Talk community interview: The Faraday Grid
- What is for your company the biggest opportunity for the smart energy industry?
A truly smart energy system offers the opportunity to resolve the world’s energy constraints by modernising the fragile grid system. The growth and decentralisation of variable renewables are putting an existential threat for a grid system conceived in the 19th century. The Faraday Grid offers a way to reimagine the electricity system to tolerate higher levels of renewables while providing essential balancing services to deliver cheap and reliable power to end users.
- What is for your company the biggest threat to the smart energy industry?
Too much of the smart energy sector remains focussed on treating symptoms to our fragile energy system. Simply shifting cost from one point of the energy value chain to another is the consequence of fragmented thinking. The starting point is not the technology, rather how do we optimise the energy system to work for humanity? A true revolution for the smart energy industry must be focussed on making a scalable and tangible impact on the energy trilemma – clean, affordable and reliable power for everyone.
The biggest threat will arise if we do not fundamentally resolve the physical and economic limitations of the electricity grid system before pushing dangerous levels of volatile energy into the mix to meet a political agenda.
- What are the key topics your company will highlight at this year’s EUW?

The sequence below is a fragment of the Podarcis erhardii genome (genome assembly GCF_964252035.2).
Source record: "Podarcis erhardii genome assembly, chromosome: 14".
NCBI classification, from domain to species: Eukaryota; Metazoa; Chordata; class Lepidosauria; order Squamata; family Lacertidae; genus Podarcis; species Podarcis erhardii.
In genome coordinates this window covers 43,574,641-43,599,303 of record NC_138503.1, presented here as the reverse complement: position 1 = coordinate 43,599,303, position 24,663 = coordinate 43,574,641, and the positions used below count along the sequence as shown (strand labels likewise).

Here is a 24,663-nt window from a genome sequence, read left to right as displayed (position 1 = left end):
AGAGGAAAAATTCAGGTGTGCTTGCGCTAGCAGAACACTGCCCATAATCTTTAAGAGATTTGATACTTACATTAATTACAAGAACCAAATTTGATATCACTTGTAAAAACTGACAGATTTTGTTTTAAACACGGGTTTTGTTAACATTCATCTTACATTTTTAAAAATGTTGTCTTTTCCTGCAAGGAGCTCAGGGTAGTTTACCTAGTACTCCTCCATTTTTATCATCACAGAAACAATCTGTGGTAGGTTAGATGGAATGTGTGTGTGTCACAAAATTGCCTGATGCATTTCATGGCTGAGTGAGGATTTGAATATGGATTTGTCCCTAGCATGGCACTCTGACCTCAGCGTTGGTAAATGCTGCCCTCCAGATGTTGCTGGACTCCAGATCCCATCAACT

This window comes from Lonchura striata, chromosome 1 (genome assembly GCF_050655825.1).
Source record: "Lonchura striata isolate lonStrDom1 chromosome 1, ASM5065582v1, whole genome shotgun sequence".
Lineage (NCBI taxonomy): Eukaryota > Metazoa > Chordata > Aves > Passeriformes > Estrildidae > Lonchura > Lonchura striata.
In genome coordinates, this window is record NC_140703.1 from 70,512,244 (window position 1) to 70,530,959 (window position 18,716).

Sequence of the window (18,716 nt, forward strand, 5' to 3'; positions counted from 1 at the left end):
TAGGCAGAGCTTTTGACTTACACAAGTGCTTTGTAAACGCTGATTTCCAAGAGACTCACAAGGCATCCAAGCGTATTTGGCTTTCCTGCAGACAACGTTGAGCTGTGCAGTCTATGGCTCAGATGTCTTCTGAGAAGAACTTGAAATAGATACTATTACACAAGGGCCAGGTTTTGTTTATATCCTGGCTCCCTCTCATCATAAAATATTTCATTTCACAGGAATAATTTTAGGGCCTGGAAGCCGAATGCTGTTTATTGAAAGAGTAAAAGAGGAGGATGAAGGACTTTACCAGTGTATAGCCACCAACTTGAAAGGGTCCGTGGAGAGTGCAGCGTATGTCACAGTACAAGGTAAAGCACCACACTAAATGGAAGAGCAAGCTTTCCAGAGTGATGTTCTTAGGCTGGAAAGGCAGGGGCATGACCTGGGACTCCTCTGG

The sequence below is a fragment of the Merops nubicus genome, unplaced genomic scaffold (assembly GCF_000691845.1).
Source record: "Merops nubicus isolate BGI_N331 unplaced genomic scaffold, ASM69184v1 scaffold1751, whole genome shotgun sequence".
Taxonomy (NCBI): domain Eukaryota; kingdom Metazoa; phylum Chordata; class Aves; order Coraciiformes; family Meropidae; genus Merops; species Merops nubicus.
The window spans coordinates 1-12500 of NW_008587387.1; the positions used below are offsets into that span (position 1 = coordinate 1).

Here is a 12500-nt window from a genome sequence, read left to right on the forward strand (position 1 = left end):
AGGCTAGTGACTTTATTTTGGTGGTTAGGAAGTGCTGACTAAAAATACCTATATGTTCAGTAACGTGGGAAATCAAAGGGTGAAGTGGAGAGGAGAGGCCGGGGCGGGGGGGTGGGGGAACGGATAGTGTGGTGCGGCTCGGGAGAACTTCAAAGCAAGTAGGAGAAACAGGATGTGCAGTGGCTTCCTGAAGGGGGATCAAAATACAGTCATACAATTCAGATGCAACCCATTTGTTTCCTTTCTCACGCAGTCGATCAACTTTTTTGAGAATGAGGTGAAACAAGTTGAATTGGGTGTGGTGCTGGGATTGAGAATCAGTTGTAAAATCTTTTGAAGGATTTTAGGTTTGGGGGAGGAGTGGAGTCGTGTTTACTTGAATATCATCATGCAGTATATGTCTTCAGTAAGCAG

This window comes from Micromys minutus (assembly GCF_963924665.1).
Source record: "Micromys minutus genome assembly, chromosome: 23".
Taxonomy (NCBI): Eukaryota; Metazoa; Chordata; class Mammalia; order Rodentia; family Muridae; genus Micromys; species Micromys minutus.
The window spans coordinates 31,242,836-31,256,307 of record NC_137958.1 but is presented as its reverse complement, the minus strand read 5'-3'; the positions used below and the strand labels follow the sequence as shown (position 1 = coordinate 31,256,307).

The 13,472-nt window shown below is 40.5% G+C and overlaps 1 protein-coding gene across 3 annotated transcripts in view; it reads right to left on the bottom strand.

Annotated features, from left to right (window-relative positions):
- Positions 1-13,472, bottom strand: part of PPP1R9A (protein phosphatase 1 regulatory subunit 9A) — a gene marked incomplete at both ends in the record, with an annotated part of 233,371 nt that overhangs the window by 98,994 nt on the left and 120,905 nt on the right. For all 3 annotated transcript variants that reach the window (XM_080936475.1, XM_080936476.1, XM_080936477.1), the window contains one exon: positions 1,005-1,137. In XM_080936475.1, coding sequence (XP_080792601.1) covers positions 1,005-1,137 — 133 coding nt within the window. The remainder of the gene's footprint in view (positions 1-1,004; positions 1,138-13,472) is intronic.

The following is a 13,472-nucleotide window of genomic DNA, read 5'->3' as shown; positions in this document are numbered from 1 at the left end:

The Faraday Grid will highlight that the rigid and fragile electricity grid of the 19th century, which still prevails today, is simply incompatible with today’s environmental and economic aspirations. If we are serious about decarbonising while improving living standards, then revolutionary technology breakthroughs are required that are able to deliver clean energy, cheaply and reliably – The Faraday Grid has found this breakthrough and will share it with European Utility Week. Faraday provides a system of decentralised control that puts the grid at the centre of our energy system. Built on hardware known as Faraday Exchangers, they provide the inertia that allows it to be agnostic to the nature of supply and demand, dynamically balancing power flow, voltage, power factor, and phase, it removes all harmonics. A plug and play device it drops into the current grid replacing transformers, just as we dropped routers in to create the internet without disturbing the telephone system.
Interested in hearing more from Andrew Scobie ? He will be speaking about: “Reinventing the electricity grid for continuing prosperity and innovation, The Local Paradigm" during the session A Low Carbon Energy System (7th November) at 15:30 hrs. This session will take place in the Summit, in Strauss 1 room.
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